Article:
The harbour in Barcelona isn't perhaps the most attractive in the world, but the adjacent promenade and beach if nothing else, shows to good effect the hardiness of the natives. I felt quite chilly as we strolled along, but the beach was rather busy with Catalan sunbathers. Good for them. Near the end of this walk is the harbour with many shiny yachts and just around the corner, down a very anonymous side street is perhaps one of the finest of Barcelona's many - and I mean very many - tapas bars, El Vaso De Oro.
Our first attempt to enter was thwarted by the simple fact that it was so full that we couldn't get in. It was late lunch and the place was so rammed that all we could see was an array of backs accompanied by the very jolly buzz of people having a great time. Disappointing, but it bode well for later. We weren't going to give up that easily. A quick wander round the back streets later and one large glass of Estrella better off, we returned. It was busy but we found four seats at the bar. Game on.
This is a very narrow bar served by two doors, one at the end and one in the middle. The space between the wall and the bar is just wide enough for a row of high backed chairs and enough room for a skinny type to manoeuvre the resulting two feet or so. It can be done as we observed, but only with goodwill and a lot of wriggling from both sides. I wouldn't like to give it a go myself mind. At each end the bar widens out enough to allow a few tables, but the bar is the prized spot. The waiters are known for their hard work and good humour and their rather ragged singing and whistling, but they are certainly a cheery lot and the atmosphere as they josh with locals and visitors alike is wonderful. It was a sheer pleasure just to sit there and take it all in. At the bar there is the usual array of Spanish tapas and there is a wider menu available too with the steak and foie gras, a much sought after delicacy, both for its succulence and reasonable prices.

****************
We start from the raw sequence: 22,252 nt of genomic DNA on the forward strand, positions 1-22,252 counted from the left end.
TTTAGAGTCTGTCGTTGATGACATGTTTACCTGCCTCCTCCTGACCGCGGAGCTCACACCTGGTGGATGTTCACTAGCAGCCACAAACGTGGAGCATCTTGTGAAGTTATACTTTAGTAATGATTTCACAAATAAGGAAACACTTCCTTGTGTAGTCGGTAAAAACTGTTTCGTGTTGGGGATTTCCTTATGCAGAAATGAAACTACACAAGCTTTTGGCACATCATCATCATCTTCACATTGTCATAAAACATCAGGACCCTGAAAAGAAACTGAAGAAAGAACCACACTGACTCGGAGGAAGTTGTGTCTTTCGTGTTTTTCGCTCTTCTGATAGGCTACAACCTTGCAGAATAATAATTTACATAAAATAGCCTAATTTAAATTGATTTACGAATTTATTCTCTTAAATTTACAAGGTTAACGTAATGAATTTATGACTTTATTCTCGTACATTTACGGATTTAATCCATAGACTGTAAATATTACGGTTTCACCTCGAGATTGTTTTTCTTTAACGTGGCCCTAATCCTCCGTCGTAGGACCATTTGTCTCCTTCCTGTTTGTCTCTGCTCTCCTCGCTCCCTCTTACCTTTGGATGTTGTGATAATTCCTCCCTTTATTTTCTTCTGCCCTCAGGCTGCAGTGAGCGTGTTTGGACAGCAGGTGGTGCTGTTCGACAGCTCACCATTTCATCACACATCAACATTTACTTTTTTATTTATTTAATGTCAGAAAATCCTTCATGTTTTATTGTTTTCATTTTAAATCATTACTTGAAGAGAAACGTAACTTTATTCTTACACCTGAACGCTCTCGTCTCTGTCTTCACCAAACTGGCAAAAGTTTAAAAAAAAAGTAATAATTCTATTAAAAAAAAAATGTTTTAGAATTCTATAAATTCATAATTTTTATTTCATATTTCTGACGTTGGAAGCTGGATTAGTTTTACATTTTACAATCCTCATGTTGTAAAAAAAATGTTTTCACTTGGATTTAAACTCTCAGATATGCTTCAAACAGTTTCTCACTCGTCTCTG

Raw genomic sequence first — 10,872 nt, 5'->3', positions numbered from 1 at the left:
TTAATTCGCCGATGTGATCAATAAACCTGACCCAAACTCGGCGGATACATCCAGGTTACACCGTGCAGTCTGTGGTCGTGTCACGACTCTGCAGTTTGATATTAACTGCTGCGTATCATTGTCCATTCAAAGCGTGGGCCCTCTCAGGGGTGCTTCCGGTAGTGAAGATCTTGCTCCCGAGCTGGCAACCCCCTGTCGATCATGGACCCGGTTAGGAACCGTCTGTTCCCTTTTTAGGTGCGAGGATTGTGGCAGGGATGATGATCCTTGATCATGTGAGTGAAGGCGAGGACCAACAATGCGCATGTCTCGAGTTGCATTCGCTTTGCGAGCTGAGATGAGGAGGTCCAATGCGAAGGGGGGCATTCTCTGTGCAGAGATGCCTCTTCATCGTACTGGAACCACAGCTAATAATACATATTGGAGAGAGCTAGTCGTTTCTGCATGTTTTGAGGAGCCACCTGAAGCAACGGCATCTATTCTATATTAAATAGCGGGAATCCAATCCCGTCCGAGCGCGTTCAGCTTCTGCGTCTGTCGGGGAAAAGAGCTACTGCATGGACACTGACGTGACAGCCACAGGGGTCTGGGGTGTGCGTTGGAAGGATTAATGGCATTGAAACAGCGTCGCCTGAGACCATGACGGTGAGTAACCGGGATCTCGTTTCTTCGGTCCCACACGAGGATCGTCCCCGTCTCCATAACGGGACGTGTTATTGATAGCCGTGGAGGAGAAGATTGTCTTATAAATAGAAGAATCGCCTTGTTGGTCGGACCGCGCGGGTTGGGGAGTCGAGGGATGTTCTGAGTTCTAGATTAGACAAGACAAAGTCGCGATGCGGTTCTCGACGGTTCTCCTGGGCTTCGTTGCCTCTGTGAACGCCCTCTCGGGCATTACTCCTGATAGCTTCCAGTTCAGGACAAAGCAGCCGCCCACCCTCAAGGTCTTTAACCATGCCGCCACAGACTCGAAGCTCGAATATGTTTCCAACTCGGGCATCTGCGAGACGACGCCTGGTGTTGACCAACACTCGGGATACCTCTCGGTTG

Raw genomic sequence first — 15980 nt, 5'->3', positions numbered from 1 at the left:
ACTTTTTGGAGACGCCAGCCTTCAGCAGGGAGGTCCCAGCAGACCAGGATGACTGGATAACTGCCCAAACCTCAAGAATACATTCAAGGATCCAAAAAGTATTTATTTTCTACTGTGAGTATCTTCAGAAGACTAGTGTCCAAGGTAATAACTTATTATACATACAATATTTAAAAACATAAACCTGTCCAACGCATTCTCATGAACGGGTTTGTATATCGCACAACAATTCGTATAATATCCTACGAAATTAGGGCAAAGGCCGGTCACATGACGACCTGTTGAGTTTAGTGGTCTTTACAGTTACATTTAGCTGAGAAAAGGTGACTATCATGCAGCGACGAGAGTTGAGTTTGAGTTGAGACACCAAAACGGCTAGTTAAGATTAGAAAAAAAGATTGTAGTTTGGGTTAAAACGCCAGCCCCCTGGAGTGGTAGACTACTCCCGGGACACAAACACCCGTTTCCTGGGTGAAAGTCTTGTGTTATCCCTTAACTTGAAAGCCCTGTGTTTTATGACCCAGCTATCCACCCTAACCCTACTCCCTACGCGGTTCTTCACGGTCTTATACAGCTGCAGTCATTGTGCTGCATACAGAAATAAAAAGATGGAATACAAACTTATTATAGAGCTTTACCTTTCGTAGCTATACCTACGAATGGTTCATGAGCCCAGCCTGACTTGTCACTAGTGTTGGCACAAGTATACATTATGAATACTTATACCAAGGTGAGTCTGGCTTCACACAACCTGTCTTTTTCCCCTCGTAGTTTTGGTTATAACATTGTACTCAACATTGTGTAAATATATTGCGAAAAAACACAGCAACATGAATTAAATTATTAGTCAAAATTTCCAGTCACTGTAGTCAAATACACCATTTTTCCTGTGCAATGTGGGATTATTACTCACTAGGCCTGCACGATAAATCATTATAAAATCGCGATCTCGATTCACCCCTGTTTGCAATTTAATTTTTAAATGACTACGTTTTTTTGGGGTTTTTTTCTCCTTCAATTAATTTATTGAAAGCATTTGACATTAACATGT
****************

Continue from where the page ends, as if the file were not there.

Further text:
Apparently they used to brew their own beer here, but now the beer comes from Cerveza Fort and as far as I could tell, was all that was offered. The waiter happily described the beers to us and we ordered small glasses of porter for me and American Pale Ale for our friends. E had the pilsner which she didn't like much, but actually on reflection, it may have been the Summer Ale. The American Pale was very highly thought of, but it was me that hit pay dirt. The porter was a revelation. It was jet black, toasty and roasty with a gorgeous mouthfeel from the oats. This was a seriously good beer. My next order was for a bigger glass and a portion of Spanish Black pudding which was a perfect match. A couple more rounds ensued as we watched the waiters run up and down and people come and go, shouting banter, calling to the kitchen, serving up plates of tapas and generally enjoying their work.
It was certainly the best establishment that I had a drink in during my trip and I had to be dragged out. If in Barcelona, go there.
The reason I allowed myself to be dragged out was our appointment at Edge Brewing later that day - See previous post.
A bit of a CV. Tandleman is a veteran beer lover, local CAMRA Chairman and activist, beer writer, beer reviewer and pursuer of all things good in beer. He lives in the North West of England and London. Despite his CAMRA membership, he does not limit himself to cask conditioned beer, though he believes that cask conditioning, when done correctly and appropriately, brings a quality to beer that is hard to equal by any other kind of presentation. He is a strong supporter of Northern methods of beer dispense and avidly detests poorly presented beer and dislikes pasteurisation. He regularly visits Germany, has conducted corporate British and German beer tastings for CAMRA at the Great British Beer Festival where he has worked for years on Biere Sans Frontieres and was Deputy Organiser at CAMRA's very successful National Winter Ales Festival in 2009, 2010, 2011 and 2012 and at the Manchester Beer and Cider Festival from 2013 to date. He admires good brewers wherever they are and has travelled extensively in pursuit of good beer to drink.
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